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John Yoo, still (amazingly) a law professor at the University of California at Berkeley, teams up with unconfirmed Bush U.N. ambassador John Bolton (last seen advocating a pre-emptive war against Iran before Bush leaves office) to suggest the basic foreign affairs plank for the Senate Republicans in the Obama Administration: obstruction.
The Constitution’s Treaty Clause has long been seen, rightly, as a bulwark against presidential inclinations to lock the United States into unwise foreign commitments. The clause will likely be tested by Barack Obama’s administration, as the new president and Secretary of State-designate Hillary Clinton, led by the legal academics in whose circles they have long traveled, contemplate binding down American power and interests in a dense web of treaties and international bureaucracies.
Like past presidents, Mr. Obama will likely be tempted to avoid the requirement that treaties must be approved by two-thirds of the Senate. The usual methods around this constitutional constraint are executive agreements or a majority vote in the House and Senate to pass a treaty as a simple law (known as a Congressional-executive agreement).
In a Republican administration, per Yoo and Bolton, the Senate’s proper role is to shut up and allow the imperial executive to run the foreign affairs show. Moreover, the president is free to go out and negotiate treaties in the form of executive agreements (as Bush did with Iraq and, apparently, Georgia) and conclude them without Senate review or approval. However, in a Democratic administration, the Senate is supposed to regain its voice and use it aggressively to obstruct the foreign policy initiatives of the administration, particularly by voting down any treaties he concludes. “A foolish consistency,” said Emerson, “is the hobgoblin of little minds.”
Note the authors’ mortal fear of international law, especially international criminal law. The Founding Fathers placed their confidence in a “decent respect to the opinions of mankind” and made the “law of nations” a cornerstone of our legal order. But the radical agenda of the neoconservatives would be impeded by all the constraints of law.
In this case, is that because Yoo feels that a lawless world is in the nation’s best interests? There are particular rules of international law with which John Yoo has personal problems. The prohibition on torture and the cruel treatment of prisoners, for instance. John Yoo is a principal author of the Bush Administration’s torture policies, and as such, if the United States were to take its responsibilities under international law seriously, he faces the near certainty of a criminal investigation and the likelihood of prosecution for his role in the war crimes that flowed from the implementation of his opinions. He has a special agenda, and the readers of his column should keep this in mind.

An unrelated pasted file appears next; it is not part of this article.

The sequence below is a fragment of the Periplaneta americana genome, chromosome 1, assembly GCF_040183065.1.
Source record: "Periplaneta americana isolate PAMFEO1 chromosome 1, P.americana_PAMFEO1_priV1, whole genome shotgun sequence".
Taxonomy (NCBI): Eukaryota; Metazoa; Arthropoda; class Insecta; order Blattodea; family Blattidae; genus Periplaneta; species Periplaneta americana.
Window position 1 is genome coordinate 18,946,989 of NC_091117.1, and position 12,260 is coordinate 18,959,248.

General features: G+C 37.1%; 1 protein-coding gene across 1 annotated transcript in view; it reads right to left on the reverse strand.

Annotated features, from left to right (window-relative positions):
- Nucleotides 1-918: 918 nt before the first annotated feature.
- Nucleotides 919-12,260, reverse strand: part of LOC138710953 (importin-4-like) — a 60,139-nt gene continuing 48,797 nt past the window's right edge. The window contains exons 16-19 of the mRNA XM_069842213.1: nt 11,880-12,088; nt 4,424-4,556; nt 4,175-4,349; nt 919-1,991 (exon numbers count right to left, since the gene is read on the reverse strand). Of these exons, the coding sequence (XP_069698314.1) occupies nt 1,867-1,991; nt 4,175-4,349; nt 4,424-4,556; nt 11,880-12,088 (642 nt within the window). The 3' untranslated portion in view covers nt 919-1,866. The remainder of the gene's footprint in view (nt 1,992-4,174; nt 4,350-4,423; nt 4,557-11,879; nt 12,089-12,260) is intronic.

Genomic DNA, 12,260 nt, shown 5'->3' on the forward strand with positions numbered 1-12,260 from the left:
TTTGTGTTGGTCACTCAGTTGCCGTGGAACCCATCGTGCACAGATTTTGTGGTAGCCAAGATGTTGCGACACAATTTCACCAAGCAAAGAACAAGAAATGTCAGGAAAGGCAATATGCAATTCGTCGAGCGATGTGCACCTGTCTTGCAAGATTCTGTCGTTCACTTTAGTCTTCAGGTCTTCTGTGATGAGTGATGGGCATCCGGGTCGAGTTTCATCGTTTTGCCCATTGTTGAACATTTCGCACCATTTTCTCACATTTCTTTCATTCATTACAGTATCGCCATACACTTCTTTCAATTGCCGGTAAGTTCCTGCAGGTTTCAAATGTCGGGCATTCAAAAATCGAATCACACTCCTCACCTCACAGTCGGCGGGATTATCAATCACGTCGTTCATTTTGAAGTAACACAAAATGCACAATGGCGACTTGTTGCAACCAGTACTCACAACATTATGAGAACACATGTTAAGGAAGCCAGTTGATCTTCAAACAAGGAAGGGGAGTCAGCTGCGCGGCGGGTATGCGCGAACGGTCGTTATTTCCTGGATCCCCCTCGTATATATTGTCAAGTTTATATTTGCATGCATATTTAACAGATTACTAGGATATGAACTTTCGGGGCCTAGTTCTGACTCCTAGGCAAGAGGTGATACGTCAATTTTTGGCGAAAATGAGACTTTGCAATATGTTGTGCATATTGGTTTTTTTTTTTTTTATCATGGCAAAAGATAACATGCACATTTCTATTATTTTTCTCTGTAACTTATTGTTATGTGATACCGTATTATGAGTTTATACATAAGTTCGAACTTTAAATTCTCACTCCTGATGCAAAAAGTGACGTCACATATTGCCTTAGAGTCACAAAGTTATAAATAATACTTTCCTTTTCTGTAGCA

More from Scott Horton:
Conversation — March 30, 2016, 3:44 pm
Joseph Hickman discusses his new book, The Burn Pits, which tells the story of thousands of U.S. soldiers who, after returning from Iraq and Afghanistan, have developed rare cancers and respiratory diseases.
In Havana, the past year has been marked by a parade of bold-faced names from the north — John Kerry reopening the United States Embassy; Andrew Cuomo bringing a delegation of American business leaders; celebrities ranging from Joe Torre, traveling on behalf of Major League Baseball to oversee an exhibition game between the Tampa Bay Rays and the Cuban national team, to Jimmy Buffett, said to be considering opening one of his Margaritaville restaurants there. All this culminated with a three-day trip in March by Barack Obama, the first American president to visit Cuba since Calvin Coolidge in 1928. But to those who know the city well, perhaps nothing said as much about the transformation of political relations between the United States and Cuba that began in December 2014 as a concert in the Tribuna Antiimperialista.
Estimated temperature of Hell, according to two Spanish physicists ‘ interpretation of the Bible:
The ecosystems around Chernobyl, Ukraine, are now healthier than they were before the nuclear disaster, though radiation levels are still too high for human habitation.
A TSA agent in Seattle was arrested for taking up-skirt photos of women in the airport, a Maryland police officer was arrested for taking up-skirt photos of an off-duty colleague, and the Georgia Court of Appeals ruled that taking up-skirt photos is legal in the state.
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“Matt was happy enough to sustain himself on the detritus of a world he saw as careening toward self-destruction, and equally happy to scam a government he despised. 'I’m glad everyone’s so wasteful,' he told me. 'It supports my lifestyle.'”